Basic Requirement: Franchisors must furnish potential franchisees with written disclosures providing important information about the franchisor, the franchised business and the franchise relationship, and give them at least ten business days to review it before investing.
Disclosure Option: Franchisors may make the required disclosures by following either the Rule's disclosure format or the Uniform Franchise Offering Circular Guidelines prepared by state franchise law officials.
Coverage: The Rule primarily covers business-format franchises, product franchises, and vending machine or display rack business opportunity ventures.
No Filing: The Rule requires disclosure only. Unlike state disclosure laws, no registration, filing, review or approval of any disclosures, advertising or agreements by the FTC is required.
Remedies: The Rule is a trade regulation rule with the full force and effect of federal law. The courts have held it may only be enforced by the FTC, not private parties. The FTC may seek injunctions, civil penalties and consumer redress for violations.
Purpose: The Rule is designed to enable potential franchisees to protect themselves before investing by providing them with information essential to an assessment of the potential risks and benefits, to meaningful comparisons with other investments, and to further investigation of the franchise opportunity.
Effective Date: The Rule, formally titled "Disclosure Requirements and Prohibitions Concerning Franchising and Business Opportunity Ventures," took effect on October 21, 1979, and appears at 16 C.F.R. Part 436.
II. Rule Requirements
General: The Rule imposes six different requirements in connection with the "advertising, offering, licensing, contracting, sale or other promotion" of a franchise in or affecting commerce:
Basic Disclosures: The Rule requires franchisors to give potential investors a basic disclosure document at the earlier of the first face-to-face meeting or ten business days before any money is paid or an agreement is signed in connection with the investment (Part 436.1(a)).
Earnings Claims: If a franchisor makes earnings claims, whether historical or forecasted, they must have a reasonable basis, and prescribed substantiating disclosures must be given to a potential investor in writing at the same time as the basic disclosures (Parts 436.1(b)-(d)).
Advertised Claims: The Rule affects only ads that include an earnings claim. Such ads must disclose the number and percentage of existing franchisees who have achieved the claimed results, along with cautionary language. Their use triggers required compliance with the Rule's earnings claim disclosure requirements (Part 436.1(e)).
Franchise Agreements: The franchisor must give investors a copy of its standard-form franchise and related agreements at the same time as the basic disclosures, and final copies intended to be executed at least 5 business days before signing (Part 436.1(g)).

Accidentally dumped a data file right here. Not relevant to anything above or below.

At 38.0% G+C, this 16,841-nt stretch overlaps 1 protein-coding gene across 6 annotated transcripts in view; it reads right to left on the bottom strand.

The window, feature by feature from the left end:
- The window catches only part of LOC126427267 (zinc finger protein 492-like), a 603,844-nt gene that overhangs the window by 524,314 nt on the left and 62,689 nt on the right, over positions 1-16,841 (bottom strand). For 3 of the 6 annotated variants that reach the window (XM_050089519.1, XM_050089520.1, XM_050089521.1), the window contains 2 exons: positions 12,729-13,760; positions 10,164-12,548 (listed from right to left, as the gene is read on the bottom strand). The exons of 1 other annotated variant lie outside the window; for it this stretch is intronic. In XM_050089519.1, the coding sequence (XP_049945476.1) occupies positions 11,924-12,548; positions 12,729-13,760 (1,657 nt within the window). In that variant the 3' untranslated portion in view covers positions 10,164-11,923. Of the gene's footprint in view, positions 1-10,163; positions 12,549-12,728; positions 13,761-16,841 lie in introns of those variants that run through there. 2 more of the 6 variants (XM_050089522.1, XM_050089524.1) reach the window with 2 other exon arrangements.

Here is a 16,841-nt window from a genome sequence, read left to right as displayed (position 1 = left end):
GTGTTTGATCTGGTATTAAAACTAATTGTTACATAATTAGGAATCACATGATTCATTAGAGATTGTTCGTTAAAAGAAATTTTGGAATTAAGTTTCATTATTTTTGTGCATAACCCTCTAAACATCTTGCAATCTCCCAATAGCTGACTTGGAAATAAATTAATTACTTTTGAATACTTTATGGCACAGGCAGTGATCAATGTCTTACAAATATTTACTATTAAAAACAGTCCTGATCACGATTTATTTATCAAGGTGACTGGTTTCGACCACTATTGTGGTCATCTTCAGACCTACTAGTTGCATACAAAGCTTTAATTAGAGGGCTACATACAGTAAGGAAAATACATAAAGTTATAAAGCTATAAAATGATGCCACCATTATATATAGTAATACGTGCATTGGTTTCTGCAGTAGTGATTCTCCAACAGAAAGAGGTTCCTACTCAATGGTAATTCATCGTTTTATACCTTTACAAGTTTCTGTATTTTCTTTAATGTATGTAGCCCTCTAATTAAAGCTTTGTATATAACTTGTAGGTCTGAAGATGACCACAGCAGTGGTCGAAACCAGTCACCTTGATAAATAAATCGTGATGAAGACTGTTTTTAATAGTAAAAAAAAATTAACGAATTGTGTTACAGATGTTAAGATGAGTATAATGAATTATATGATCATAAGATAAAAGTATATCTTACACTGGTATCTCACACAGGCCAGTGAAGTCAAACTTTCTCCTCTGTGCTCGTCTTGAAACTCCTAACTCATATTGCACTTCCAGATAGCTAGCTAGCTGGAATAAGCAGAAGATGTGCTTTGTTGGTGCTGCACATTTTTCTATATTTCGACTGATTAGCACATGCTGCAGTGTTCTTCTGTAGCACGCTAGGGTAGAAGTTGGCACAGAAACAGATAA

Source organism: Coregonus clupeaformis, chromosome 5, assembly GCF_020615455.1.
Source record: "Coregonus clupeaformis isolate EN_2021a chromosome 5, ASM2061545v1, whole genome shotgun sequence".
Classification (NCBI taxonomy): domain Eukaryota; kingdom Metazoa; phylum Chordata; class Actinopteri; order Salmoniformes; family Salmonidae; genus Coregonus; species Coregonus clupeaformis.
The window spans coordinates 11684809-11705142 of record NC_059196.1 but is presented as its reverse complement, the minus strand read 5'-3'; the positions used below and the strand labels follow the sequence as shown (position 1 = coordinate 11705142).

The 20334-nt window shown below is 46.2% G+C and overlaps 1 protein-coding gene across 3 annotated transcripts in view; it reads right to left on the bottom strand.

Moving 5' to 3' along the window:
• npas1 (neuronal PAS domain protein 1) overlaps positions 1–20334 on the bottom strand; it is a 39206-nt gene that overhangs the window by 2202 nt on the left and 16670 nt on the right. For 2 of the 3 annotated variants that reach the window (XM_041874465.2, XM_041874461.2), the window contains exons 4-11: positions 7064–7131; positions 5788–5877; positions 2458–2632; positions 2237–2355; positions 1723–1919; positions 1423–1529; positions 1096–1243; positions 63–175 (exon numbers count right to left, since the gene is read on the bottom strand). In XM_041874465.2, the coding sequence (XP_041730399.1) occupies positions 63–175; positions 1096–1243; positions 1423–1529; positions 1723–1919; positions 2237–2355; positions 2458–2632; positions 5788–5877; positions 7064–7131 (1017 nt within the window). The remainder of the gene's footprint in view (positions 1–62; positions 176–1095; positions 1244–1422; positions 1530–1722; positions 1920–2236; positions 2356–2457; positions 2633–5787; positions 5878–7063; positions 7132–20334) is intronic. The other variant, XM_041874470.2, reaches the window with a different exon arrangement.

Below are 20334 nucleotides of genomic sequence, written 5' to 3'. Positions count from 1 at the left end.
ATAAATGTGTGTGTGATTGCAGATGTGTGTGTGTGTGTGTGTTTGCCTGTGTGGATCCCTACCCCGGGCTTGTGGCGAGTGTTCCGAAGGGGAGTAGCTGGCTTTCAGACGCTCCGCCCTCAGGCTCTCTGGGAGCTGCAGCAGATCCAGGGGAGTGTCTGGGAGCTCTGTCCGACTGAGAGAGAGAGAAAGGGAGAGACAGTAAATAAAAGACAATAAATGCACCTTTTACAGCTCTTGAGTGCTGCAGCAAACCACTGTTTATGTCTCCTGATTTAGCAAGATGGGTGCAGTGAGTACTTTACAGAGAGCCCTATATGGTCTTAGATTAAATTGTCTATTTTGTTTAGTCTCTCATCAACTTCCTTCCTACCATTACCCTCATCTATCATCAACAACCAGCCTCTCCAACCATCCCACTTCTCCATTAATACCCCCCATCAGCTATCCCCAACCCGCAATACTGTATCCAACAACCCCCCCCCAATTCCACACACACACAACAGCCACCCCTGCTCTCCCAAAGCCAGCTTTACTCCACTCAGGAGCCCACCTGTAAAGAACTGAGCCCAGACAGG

Refunds: The Rule requires franchisors to make refunds of deposits and initial payments to potential investors, subject to any conditions on refundability stated in the disclosure document (Part 436.1(h)).
Contradictory Claims: While franchisors are free to provide investors with any promotional or other materials they wish, no written or oral claims may contradict information provided in the required disclosure document (Part 436.1(f)).
Liability: Failure to comply with any of the six requirements is a violation of the Franchise Rule. "Franchisors" and "franchise brokers" are jointly and severally liable for Rule violations.
A "franchisor" is defined as any person who sells a "franchise" covered by the Rule (Part 436.2(c)).
A "franchise broker" is defined as any person who "sells, offers for sale, or arranges for the sale" of a covered franchise (Part 436.2(j)), and includes not only independent sales agents, but also subfranchisors that grant subfranchises (44 FR 49963)
III. Business Relationships Covered
Alternate Definitions: The Rule employs parallel coverage definitions of the term "franchise" to reach two types of continuing commercial relationships: traditional franchises and business opportunities.
"Traditional Franchises": There are three definitional prerequisites to coverage of a business-format or product franchise (Parts 436.2(a)(1)(i) and (2)):
Trademark: The franchisor offers the right to distribute goods or services that bear the franchisor's trademark, service mark, trade name, advertising or other commercial symbol.
Significant Control or Assistance: The franchisor exercises significant control over, or offers significant assistance in, the franchisee's method of operation.
Required Payment: The franchisee is required to make any payment to the franchisor or an affiliate, or a commitment to make a payment, as a condition of obtaining the franchise or commencing operations. (NOTE: There is an exemption from coverage for required payments of less than $500 within six months of the commencement of the franchise (Part 436.2(a)(3)(iii)).
Business Opportunities: There are also three basic prerequisites to the Rule's coverage of a business opportunity venture (Parts 436.2(a)(1)(ii) and (2)):